Over a year ago a judge ruled that the U.S. Army Corps of Engineers would again need to review the environmental impact of the Dakota Access Oil Pipeline. The Army Corps has now completed that second review and renewed the permit for the pipeline.
The Army Corps says in its decision that granting the permit and right of way for the company under federally owned land “does not result in disproportionately high and adverse human health or environmental effects on minority populations, including tribes, and low-income populations.”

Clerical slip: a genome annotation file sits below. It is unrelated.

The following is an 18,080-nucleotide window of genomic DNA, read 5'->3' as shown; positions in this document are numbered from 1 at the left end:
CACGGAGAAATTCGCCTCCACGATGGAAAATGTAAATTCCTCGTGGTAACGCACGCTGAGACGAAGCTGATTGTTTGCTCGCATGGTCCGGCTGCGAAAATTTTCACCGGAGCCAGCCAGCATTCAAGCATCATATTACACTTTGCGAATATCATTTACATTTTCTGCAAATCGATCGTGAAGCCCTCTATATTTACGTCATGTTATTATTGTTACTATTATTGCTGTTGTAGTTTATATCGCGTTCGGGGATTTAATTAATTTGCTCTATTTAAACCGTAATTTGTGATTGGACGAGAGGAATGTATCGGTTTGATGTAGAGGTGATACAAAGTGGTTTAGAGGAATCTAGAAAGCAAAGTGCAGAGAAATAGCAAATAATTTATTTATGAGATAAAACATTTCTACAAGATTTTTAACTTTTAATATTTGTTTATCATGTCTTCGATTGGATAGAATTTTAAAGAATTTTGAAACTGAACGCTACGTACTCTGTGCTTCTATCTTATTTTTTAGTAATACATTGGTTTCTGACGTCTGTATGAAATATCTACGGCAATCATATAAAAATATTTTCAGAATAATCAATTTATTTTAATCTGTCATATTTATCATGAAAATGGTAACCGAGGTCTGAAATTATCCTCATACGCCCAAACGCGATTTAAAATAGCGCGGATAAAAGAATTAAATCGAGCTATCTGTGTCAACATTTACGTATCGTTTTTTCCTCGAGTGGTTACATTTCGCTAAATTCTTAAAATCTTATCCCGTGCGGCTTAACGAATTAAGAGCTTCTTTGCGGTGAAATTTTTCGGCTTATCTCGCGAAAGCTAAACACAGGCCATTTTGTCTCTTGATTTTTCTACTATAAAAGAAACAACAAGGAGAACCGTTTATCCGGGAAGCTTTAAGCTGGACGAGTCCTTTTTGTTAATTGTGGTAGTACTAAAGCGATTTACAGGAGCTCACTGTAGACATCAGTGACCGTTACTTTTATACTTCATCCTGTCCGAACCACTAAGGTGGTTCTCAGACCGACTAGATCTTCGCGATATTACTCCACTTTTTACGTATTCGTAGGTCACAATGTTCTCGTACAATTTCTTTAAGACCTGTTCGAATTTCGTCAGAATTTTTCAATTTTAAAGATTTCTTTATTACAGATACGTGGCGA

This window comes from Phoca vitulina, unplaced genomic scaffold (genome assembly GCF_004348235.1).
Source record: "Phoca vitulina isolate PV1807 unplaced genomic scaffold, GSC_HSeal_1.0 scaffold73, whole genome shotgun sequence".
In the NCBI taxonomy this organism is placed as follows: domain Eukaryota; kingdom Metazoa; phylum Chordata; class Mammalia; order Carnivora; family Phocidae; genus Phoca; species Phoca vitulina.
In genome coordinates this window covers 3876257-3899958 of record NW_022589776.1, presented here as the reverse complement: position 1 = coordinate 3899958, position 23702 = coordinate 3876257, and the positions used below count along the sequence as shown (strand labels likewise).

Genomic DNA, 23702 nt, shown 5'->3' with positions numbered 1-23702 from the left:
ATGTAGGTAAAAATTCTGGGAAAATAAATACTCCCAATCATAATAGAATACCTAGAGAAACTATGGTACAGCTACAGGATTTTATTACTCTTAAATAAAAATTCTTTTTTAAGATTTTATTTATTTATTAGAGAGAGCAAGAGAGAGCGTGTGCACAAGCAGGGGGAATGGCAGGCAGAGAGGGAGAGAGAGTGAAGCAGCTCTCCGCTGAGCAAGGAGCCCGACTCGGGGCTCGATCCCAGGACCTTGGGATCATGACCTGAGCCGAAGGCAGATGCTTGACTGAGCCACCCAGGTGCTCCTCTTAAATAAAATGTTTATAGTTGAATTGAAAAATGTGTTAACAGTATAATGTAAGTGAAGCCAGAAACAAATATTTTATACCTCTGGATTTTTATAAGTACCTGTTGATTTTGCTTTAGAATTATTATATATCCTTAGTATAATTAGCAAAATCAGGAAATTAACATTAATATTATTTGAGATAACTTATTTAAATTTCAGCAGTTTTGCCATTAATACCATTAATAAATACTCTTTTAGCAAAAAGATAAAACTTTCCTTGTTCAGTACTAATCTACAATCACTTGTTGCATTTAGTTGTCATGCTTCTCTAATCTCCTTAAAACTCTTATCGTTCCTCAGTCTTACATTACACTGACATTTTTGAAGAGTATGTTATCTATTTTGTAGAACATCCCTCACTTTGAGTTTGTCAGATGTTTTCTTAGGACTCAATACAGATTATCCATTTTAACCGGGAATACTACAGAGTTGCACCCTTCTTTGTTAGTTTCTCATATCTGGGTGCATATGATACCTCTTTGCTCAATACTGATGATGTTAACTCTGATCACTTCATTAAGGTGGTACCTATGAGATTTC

The decision is a setback for a wide range of pipeline protesters but mostly for the Standing Rock Sioux Tribe, which has long opposed the pipeline and also filed a lawsuit against the Army Corps in order to force them to redo the environmental review. While the judge's ruled can be seen as a partial victory for the tribe, the judge also ruled that the pipeline may continue operations during the review process.
It is unclear if the tribe will continue to legally oppose the pipeline. Back in June the pipeline marked its first year of operations.